Immigration should make nation culturally richer

Singapore continues to need foreign labour and immigration to fill the gaps left by the nation's low birth rate ("Govt 'has interests of citizens at heart'"; July 22).

Many would agree that the service industry needs foreign labour, as citizens are not taking jobs in this sector.

It is only cases where jobs Singaporeans can do are filled by foreigners that dismay citizens.

The Government has to consider this peeve of Singaporeans as it forms its immigration policies.

Having diversity among foreign labour and immigration can add richness to our nation.

My family has benefited from the many relationships we have built with residents from the Philippines, India, Britain, Vietnam, Hungary, Russia and others.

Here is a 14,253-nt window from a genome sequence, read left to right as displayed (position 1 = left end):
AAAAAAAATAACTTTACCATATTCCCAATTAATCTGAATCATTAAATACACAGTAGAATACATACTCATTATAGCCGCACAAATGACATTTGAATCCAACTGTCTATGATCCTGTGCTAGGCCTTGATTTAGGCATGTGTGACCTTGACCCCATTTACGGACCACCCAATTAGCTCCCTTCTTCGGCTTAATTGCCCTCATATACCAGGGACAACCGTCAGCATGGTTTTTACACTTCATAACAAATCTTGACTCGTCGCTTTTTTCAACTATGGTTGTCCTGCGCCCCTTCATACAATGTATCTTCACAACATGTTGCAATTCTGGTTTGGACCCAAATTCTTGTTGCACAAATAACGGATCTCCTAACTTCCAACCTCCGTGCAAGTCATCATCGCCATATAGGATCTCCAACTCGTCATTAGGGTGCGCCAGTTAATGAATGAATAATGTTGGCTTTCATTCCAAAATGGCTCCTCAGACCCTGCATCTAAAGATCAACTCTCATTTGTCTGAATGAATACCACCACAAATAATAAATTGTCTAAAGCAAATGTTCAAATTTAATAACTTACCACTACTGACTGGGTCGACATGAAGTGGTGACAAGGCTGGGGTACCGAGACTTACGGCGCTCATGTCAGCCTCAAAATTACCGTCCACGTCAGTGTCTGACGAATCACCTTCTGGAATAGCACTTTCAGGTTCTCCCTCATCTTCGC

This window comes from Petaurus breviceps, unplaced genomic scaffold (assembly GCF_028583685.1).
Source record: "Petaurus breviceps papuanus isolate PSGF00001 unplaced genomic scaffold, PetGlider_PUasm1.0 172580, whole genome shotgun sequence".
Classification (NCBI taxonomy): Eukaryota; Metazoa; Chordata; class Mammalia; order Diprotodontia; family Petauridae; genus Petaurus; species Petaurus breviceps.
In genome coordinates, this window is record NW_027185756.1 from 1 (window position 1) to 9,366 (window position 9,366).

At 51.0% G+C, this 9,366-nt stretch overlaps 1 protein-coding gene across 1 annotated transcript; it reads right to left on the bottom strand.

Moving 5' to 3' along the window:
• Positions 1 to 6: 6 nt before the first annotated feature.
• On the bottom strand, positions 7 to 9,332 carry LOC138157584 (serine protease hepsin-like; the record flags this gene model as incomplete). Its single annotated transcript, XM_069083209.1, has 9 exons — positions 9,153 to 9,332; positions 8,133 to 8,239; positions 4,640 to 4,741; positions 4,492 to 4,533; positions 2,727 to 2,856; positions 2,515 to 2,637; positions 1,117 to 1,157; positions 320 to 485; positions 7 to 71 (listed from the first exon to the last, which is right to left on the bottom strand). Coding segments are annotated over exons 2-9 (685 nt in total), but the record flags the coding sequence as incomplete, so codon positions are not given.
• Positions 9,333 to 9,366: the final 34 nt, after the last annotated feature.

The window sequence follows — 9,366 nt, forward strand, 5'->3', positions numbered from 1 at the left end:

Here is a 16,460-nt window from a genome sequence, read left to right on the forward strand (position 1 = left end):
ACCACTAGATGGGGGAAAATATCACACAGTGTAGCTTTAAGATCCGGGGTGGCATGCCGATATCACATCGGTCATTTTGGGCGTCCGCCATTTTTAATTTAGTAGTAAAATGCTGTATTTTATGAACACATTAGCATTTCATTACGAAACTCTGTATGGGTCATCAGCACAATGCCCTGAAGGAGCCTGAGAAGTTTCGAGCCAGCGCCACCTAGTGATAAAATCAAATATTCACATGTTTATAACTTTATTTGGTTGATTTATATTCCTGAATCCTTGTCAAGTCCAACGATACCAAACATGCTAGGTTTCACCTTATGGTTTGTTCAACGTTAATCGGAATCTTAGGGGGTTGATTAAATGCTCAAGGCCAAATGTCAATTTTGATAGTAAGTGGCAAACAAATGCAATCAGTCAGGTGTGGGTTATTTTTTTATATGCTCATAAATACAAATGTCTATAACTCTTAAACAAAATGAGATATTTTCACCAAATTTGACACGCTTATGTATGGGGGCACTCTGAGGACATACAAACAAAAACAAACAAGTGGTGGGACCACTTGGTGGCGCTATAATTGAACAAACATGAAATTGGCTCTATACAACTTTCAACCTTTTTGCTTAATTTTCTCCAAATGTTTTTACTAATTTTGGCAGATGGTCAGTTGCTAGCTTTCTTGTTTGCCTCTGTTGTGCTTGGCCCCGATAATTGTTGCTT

But often, they have to depart as their work visas are no longer valid or their permanent resident applications have been rejected.

I am puzzled as to why residents who have made their homes in the heartland and whose children are born here and attend local schools have their PR applications rejected.

They are no threat to citizens' rice bowls, and having been here for a while, they have a good understanding of the local culture and lifestyle.

Singapore was built on a few races that have their ancestry from various parts of the world.

This is why we now have a multiracial and multicultural society.

As the authorities look at the immigration policies, I urge them to consider how we can make our population culturally richer, and not just bigger.

Irene Louis (Ms)

A version of this article appeared in the print edition of The Straits Times on September 14, 2015, with the headline 'Immigration should make nation culturally richer'. Print Edition | Subscribe